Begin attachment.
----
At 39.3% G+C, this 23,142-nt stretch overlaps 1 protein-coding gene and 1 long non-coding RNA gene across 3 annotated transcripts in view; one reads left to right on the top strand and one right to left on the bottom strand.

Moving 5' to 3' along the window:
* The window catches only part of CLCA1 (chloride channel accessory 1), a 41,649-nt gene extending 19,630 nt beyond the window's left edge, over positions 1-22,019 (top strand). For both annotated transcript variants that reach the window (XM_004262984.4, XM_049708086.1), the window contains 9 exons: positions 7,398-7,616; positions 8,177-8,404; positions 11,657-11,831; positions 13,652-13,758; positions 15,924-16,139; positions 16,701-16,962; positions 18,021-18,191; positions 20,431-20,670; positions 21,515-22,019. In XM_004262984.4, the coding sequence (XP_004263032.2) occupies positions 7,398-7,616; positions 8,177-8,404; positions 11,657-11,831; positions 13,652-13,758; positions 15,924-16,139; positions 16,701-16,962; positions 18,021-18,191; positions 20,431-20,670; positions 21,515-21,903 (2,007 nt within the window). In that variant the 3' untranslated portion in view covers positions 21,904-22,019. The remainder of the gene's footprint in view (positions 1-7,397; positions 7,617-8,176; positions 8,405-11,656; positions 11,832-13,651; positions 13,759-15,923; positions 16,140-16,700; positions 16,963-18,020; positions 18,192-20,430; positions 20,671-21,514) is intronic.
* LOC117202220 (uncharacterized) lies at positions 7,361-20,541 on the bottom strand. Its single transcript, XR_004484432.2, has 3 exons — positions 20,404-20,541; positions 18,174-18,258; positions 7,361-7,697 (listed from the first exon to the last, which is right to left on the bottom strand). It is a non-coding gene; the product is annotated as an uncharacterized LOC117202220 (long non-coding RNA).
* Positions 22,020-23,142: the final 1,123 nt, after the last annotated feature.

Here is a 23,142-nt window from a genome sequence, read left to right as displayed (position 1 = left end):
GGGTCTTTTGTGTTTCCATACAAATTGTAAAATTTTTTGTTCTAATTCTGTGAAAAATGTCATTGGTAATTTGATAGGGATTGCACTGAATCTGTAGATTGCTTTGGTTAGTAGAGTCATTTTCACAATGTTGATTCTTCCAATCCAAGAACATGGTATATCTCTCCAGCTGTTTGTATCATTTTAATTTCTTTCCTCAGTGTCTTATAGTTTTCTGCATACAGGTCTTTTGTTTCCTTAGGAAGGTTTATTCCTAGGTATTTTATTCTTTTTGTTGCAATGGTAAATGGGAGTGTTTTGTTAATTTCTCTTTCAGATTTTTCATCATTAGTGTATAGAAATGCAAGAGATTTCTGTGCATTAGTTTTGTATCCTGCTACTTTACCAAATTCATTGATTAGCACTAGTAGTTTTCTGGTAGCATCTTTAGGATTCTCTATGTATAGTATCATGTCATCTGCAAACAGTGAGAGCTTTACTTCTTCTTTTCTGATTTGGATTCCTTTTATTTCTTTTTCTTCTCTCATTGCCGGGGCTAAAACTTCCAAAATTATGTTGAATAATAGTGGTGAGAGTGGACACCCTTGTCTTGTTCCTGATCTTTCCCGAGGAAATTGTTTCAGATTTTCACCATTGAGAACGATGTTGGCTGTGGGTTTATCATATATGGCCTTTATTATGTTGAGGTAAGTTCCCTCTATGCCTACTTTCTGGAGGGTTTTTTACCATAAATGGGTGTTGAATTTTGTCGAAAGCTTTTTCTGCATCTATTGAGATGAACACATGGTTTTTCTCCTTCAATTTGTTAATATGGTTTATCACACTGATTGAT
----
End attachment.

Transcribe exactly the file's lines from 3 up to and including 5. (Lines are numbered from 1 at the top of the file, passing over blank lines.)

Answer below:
* The window catches only part of CLCA1 (chloride channel accessory 1), a 41,649-nt gene extending 19,630 nt beyond the window's left edge, over positions 1-22,019 (top strand). For both annotated transcript variants that reach the window (XM_004262984.4, XM_049708086.1), the window contains 9 exons: positions 7,398-7,616; positions 8,177-8,404; positions 11,657-11,831; positions 13,652-13,758; positions 15,924-16,139; positions 16,701-16,962; positions 18,021-18,191; positions 20,431-20,670; positions 21,515-22,019. In XM_004262984.4, the coding sequence (XP_004263032.2) occupies positions 7,398-7,616; positions 8,177-8,404; positions 11,657-11,831; positions 13,652-13,758; positions 15,924-16,139; positions 16,701-16,962; positions 18,021-18,191; positions 20,431-20,670; positions 21,515-21,903 (2,007 nt within the window). In that variant the 3' untranslated portion in view covers positions 21,904-22,019. The remainder of the gene's footprint in view (positions 1-7,397; positions 7,617-8,176; positions 8,405-11,656; positions 11,832-13,651; positions 13,759-15,923; positions 16,140-16,700; positions 16,963-18,020; positions 18,192-20,430; positions 20,671-21,514) is intronic.
* LOC117202220 (uncharacterized) lies at positions 7,361-20,541 on the bottom strand. Its single transcript, XR_004484432.2, has 3 exons — positions 20,404-20,541; positions 18,174-18,258; positions 7,361-7,697 (listed from the first exon to the last, which is right to left on the bottom strand). It is a non-coding gene; the product is annotated as an uncharacterized LOC117202220 (long non-coding RNA).
* Positions 22,020-23,142: the final 1,123 nt, after the last annotated feature.